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House votes to end NSA bulk phone data collection program; Senate likely won’t

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[FILE] A worker walks into the U.S. Cyber Command Joint Operations Center at the National Security Agency.

WASHINGTON (CNN) — The House of Representatives approved a bill on Wednesday that ends the bulk collection of data under federal surveillance programs and creates a more targeted system for monitoring communications potentially impacting national security.

The vote on the “USA Freedom Act” was overwhelmingly bipartisan — 338-88 — and the opposition was split fairly evenly, with 47 Republicans and 41 Democrats voting against it.

Intelligence agencies can still have access to data collected by private telecommunications companies, but only after receiving authorization from the courts designated by the Foreign Intelligence Surveillance Act.

After the 9/11 attacks Congress passed the Patriot Act, a section of which became the basis for the massive data collection by the National Security Agency. Key provisions of that law involving electronic surveillance are due to expire at the end of the month unless Congress acts.

Whistleblower Edward Snowden leaked classified documents that exposed the broad reach of government programs run by federal agencies in 2013, prompting members from both parties to call for a major overhaul of the programs.

In a closed-door meeting with House Republicans on Wednesday morning several conservatives complained they were not allowed to offer amendments to make further reforms in the bill, which was approved by the House Judiciary Committee last month.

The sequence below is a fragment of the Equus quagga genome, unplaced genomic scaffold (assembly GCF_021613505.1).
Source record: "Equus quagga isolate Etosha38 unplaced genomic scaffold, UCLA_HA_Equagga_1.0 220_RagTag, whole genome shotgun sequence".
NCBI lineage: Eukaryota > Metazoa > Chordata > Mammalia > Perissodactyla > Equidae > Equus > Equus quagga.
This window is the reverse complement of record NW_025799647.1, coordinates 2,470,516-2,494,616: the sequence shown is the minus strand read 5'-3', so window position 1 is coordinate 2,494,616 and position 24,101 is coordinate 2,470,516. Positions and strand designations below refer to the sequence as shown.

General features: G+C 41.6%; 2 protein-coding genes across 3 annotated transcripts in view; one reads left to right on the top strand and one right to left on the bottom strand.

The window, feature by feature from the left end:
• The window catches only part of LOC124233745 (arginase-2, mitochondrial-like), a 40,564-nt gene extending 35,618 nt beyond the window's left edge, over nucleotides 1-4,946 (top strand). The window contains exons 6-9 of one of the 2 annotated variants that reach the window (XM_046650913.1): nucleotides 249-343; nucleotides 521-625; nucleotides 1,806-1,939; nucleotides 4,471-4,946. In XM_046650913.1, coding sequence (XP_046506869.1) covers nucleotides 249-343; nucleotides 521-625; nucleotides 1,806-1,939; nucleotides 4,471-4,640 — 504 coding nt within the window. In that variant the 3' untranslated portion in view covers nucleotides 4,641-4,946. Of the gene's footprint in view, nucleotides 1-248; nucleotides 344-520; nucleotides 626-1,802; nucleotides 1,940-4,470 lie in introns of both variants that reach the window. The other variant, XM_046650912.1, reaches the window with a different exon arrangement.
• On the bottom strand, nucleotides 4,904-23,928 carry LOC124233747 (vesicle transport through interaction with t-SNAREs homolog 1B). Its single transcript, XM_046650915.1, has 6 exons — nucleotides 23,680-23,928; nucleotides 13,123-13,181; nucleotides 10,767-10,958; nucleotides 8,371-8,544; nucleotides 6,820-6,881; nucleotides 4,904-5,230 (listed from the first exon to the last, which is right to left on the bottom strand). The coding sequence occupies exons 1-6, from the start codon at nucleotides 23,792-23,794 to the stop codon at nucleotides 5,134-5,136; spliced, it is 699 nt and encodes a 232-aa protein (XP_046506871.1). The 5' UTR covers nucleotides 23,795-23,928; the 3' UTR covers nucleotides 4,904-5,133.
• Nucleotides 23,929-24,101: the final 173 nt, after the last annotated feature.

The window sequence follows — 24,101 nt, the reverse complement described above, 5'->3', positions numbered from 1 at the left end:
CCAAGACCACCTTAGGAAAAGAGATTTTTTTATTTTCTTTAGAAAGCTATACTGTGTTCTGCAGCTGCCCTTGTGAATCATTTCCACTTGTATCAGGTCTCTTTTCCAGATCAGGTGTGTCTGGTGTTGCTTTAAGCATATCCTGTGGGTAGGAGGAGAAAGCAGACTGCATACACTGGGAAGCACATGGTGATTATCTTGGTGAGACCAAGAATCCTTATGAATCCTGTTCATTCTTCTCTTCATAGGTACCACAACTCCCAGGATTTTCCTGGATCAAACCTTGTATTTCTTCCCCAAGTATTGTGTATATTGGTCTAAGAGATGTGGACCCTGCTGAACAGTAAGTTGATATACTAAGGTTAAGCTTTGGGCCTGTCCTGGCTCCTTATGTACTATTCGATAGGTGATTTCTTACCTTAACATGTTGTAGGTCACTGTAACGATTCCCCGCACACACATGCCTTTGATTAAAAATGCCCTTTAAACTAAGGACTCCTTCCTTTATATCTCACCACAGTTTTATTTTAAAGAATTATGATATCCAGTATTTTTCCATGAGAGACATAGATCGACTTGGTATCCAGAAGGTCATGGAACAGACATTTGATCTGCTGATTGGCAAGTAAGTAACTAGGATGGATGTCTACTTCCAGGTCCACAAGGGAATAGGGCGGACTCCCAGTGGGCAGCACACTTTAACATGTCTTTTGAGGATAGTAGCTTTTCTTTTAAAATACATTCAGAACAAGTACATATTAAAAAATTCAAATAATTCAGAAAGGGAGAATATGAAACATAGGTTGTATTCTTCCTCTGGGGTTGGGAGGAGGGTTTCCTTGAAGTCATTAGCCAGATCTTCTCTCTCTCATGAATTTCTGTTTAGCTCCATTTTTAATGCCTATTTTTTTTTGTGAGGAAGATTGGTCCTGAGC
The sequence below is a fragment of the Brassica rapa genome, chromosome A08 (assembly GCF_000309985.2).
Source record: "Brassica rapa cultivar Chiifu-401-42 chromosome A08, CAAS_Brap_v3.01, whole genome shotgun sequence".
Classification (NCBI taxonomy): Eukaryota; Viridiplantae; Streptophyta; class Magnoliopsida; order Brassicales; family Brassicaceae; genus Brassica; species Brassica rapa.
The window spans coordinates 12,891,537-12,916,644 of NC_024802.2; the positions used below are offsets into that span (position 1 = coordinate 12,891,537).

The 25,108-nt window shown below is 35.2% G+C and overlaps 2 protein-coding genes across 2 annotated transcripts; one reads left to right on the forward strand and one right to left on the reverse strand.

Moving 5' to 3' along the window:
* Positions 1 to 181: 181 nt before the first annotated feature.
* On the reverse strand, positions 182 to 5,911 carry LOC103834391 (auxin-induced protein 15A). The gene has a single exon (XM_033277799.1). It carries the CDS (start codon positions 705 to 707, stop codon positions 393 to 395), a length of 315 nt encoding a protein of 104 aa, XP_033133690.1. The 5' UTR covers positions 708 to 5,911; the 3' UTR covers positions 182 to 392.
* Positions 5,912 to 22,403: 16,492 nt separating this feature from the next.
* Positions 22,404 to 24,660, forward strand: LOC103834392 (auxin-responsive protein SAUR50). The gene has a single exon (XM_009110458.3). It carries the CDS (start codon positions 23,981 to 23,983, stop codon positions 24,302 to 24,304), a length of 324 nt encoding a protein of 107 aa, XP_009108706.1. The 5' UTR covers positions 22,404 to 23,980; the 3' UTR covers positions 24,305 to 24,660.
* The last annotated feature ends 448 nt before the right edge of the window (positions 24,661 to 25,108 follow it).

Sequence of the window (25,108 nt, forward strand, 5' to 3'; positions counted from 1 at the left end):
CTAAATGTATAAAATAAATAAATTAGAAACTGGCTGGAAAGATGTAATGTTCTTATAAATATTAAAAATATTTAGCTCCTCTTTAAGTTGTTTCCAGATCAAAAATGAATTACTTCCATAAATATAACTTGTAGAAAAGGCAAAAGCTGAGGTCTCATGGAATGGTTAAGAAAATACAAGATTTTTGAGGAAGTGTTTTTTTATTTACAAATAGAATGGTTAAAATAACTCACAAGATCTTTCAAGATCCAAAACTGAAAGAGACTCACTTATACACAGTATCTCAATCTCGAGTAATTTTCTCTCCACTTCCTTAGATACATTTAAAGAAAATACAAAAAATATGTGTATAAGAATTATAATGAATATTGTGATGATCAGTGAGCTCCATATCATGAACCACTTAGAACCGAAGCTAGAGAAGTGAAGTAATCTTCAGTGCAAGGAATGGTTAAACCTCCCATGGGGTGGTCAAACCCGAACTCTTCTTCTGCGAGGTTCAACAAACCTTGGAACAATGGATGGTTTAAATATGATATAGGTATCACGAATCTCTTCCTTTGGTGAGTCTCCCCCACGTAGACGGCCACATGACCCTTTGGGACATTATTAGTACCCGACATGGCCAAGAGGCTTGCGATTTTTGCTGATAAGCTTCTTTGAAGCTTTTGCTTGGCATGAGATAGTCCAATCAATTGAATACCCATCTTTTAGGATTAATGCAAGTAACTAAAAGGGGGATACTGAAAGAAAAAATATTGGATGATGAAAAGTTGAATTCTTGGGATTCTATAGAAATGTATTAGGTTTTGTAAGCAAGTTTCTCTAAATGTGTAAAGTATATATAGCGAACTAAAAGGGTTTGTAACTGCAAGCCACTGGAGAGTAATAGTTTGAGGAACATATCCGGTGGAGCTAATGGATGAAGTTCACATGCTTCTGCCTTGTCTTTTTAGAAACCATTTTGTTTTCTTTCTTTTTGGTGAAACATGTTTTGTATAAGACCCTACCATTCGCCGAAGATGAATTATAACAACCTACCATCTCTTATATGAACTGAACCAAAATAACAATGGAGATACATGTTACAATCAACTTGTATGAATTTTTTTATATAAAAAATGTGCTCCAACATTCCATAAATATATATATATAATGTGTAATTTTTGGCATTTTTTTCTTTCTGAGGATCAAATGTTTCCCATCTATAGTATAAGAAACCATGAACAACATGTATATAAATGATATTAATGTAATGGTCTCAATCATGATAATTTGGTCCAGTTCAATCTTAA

“This is a very delicate issue. I know members would like to offer some amendments, but this is not a place for people to bring out the wrecking ball,” House Speaker John Boehner told reporters after the meeting.

The Obama administration supports the USA Freedom Act, but Senate Majority Leader Mitch McConnell, Senate Intelligence Committee Chairman Richard Burr, and other influential Senate Republicans oppose it. They want to pass a straight extension of the existing policy, arguing the world remains a dangerous place and it’s not a good time to water down the terrorist surveillance program.

The wildly differing approaches by the GOP leaders of the House and Senate had some Democrats concerned about how the issue will be resolved.

“I’m certainly worried,” said Sen. Chris Murphy, D-Connecticut. “It certainly seems the House and Senate are full steam ahead on two very different paths. I want revisions to the Patriot Act, but I certainly don’t want the authority to expire.”

Sen. John Cornyn, the No. 2 Republican in the chamber who supports McConnell’s position, told CNN on Tuesday he expects two Senate votes next week on the issue: One would be on the House-passed USA Freedom Act and the second on a short term extension of the existing law for 30 to 90 days.

It’s unclear if either could get the 60 votes needed to pass.

Cornyn said the recent circuit court ruling the Congress had not specifically authorized the data collection program when it approved the Patriot Act was at odds with other appeals courts’ findings and that the Supreme Court should weigh in. A straight extension of the program would give the Supreme Court time to do so, Cornyn argued.

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